The authors would like to acknowledge the very helpful comments provided by the participants at the Chatham House workshop on 28 October 2011, as well as the editors of this special issue and the anonymous reviewer of the final version.
Emerging powers, North–South relations and global climate politics
Version of Record online: 23 MAR 2012
© 2012 The Author(s). International Affairs © 2012 The Royal Institute of International Affairs.
Special Issue: Rio+20 and the global environment: reflections on theory and practice
Volume 88, Issue 3, pages 463–484, May 2012
How to Cite
HURRELL, A. and SENGUPTA, S. (2012), Emerging powers, North–South relations and global climate politics. International Affairs, 88: 463–484. doi: 10.1111/j.1468-2346.2012.01084.x
- Issue online: 23 MAR 2012
- Version of Record online: 23 MAR 2012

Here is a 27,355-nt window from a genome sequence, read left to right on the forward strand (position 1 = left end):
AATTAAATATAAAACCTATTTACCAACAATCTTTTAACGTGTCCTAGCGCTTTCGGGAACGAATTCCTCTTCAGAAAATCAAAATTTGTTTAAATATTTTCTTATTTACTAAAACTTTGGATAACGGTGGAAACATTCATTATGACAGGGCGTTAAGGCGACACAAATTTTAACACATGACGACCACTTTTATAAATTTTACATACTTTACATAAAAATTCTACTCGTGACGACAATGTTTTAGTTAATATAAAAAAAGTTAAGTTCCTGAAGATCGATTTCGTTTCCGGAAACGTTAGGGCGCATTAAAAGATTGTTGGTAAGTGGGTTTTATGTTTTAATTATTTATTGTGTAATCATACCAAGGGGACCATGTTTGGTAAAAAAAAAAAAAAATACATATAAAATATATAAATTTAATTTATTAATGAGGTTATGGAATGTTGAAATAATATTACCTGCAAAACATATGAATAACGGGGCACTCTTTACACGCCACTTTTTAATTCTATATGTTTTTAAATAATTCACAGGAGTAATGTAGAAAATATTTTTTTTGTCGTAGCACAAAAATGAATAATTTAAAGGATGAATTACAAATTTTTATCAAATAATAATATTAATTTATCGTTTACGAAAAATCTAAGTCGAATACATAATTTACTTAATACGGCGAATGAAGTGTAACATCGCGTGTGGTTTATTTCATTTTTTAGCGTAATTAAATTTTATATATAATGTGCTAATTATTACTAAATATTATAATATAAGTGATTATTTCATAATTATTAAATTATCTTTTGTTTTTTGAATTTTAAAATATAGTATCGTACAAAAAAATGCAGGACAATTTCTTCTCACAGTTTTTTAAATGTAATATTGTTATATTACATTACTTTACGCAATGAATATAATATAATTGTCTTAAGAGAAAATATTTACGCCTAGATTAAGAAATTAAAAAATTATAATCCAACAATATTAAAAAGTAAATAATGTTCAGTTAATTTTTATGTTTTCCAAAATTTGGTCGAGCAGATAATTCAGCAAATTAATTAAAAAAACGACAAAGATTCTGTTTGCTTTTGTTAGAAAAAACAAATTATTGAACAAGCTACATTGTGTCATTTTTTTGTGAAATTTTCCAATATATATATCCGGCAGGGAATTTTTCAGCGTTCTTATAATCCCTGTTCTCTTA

There is a widespread perception that power is shifting in global politics and that emerging powers are assuming a more prominent, active and important role. This article examines the role of emerging powers such as China, India, Brazil and South Africa (BASIC) in climate change politics and the extent to which their rise makes the already difficult problem of climate change still more intractable—due to their rapid economic development, growing power-political ambitions, rising greenhouse gas emissions and apparent unwillingness to accept global environmental ‘responsibility’. By reviewing the developments in global climate politics between the 1992 Rio Earth Summit and Rio+20, this article unsettles the image of a clear shift in power, stressing instead the complexity of the changes that have taken place at the level of international bargaining as well as at the domestic and transnational levels. Within this picture, it is important not to overestimate the shifts in power that have taken place, or to underplay the continued relevance of understanding climate change within the North–South frame. Emerging powers will certainly remain at the top table of climate change negotiations, but their capacity actively to shape the agenda has been limited and has, in some respects, declined. Even though emerging powers have initiated and offered greater action on climate change, both internationally and domestically, they have been unable to compel the industrialized world to take more serious action on this issue, or to stop them from unpicking several of the key elements and understandings of the original Rio deal. At the same time, developing world coalitions on climate change have also fragmented, raising questions about the continued potency of the ‘global South’ in future climate politics.